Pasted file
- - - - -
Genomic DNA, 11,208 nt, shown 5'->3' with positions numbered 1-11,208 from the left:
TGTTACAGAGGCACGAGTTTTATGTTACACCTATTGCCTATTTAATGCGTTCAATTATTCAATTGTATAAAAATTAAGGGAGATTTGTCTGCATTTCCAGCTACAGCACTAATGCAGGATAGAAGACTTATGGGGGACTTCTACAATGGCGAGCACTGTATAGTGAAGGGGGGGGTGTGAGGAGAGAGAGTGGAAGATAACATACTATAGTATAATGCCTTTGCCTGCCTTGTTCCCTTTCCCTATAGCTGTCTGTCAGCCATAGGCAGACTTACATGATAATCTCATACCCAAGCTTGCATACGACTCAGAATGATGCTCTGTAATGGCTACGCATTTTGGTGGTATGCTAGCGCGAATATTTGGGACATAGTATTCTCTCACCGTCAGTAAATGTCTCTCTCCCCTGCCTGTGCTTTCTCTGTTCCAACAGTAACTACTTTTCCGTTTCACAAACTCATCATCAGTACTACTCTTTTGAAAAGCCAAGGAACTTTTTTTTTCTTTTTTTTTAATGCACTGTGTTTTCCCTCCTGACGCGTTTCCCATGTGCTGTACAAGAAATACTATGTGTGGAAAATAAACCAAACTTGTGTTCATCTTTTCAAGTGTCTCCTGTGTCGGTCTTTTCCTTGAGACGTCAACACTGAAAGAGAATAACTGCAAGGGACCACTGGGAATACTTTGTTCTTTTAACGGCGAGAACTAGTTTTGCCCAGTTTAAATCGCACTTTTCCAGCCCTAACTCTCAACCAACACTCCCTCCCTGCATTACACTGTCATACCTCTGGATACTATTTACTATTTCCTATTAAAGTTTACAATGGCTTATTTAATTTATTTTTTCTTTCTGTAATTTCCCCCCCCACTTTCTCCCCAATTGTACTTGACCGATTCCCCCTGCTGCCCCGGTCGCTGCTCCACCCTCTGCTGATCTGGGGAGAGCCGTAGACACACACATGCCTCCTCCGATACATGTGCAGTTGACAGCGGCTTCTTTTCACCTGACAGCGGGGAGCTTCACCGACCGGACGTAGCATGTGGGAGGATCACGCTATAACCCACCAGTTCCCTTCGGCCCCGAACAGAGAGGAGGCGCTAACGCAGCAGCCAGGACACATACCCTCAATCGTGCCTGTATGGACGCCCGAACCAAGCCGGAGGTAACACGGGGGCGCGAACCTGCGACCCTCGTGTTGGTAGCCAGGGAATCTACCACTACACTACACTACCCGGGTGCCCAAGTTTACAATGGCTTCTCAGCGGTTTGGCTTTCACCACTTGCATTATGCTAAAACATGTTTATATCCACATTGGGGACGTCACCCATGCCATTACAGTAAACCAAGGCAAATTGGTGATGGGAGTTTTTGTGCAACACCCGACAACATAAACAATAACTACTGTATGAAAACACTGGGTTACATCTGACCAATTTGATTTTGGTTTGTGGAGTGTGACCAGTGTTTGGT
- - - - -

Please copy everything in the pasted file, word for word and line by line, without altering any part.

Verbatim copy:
Genomic DNA, 11,208 nt, shown 5'->3' with positions numbered 1-11,208 from the left:
TGTTACAGAGGCACGAGTTTTATGTTACACCTATTGCCTATTTAATGCGTTCAATTATTCAATTGTATAAAAATTAAGGGAGATTTGTCTGCATTTCCAGCTACAGCACTAATGCAGGATAGAAGACTTATGGGGGACTTCTACAATGGCGAGCACTGTATAGTGAAGGGGGGGGTGTGAGGAGAGAGAGTGGAAGATAACATACTATAGTATAATGCCTTTGCCTGCCTTGTTCCCTTTCCCTATAGCTGTCTGTCAGCCATAGGCAGACTTACATGATAATCTCATACCCAAGCTTGCATACGACTCAGAATGATGCTCTGTAATGGCTACGCATTTTGGTGGTATGCTAGCGCGAATATTTGGGACATAGTATTCTCTCACCGTCAGTAAATGTCTCTCTCCCCTGCCTGTGCTTTCTCTGTTCCAACAGTAACTACTTTTCCGTTTCACAAACTCATCATCAGTACTACTCTTTTGAAAAGCCAAGGAACTTTTTTTTTCTTTTTTTTTAATGCACTGTGTTTTCCCTCCTGACGCGTTTCCCATGTGCTGTACAAGAAATACTATGTGTGGAAAATAAACCAAACTTGTGTTCATCTTTTCAAGTGTCTCCTGTGTCGGTCTTTTCCTTGAGACGTCAACACTGAAAGAGAATAACTGCAAGGGACCACTGGGAATACTTTGTTCTTTTAACGGCGAGAACTAGTTTTGCCCAGTTTAAATCGCACTTTTCCAGCCCTAACTCTCAACCAACACTCCCTCCCTGCATTACACTGTCATACCTCTGGATACTATTTACTATTTCCTATTAAAGTTTACAATGGCTTATTTAATTTATTTTTTCTTTCTGTAATTTCCCCCCCCACTTTCTCCCCAATTGTACTTGACCGATTCCCCCTGCTGCCCCGGTCGCTGCTCCACCCTCTGCTGATCTGGGGAGAGCCGTAGACACACACATGCCTCCTCCGATACATGTGCAGTTGACAGCGGCTTCTTTTCACCTGACAGCGGGGAGCTTCACCGACCGGACGTAGCATGTGGGAGGATCACGCTATAACCCACCAGTTCCCTTCGGCCCCGAACAGAGAGGAGGCGCTAACGCAGCAGCCAGGACACATACCCTCAATCGTGCCTGTATGGACGCCCGAACCAAGCCGGAGGTAACACGGGGGCGCGAACCTGCGACCCTCGTGTTGGTAGCCAGGGAATCTACCACTACACTACACTACCCGGGTGCCCAAGTTTACAATGGCTTCTCAGCGGTTTGGCTTTCACCACTTGCATTATGCTAAAACATGTTTATATCCACATTGGGGACGTCACCCATGCCATTACAGTAAACCAAGGCAAATTGGTGATGGGAGTTTTTGTGCAACACCCGACAACATAAACAATAACTACTGTATGAAAACACTGGGTTACATCTGACCAATTTGATTTTGGTTTGTGGAGTGTGACCAGTGTTTGGT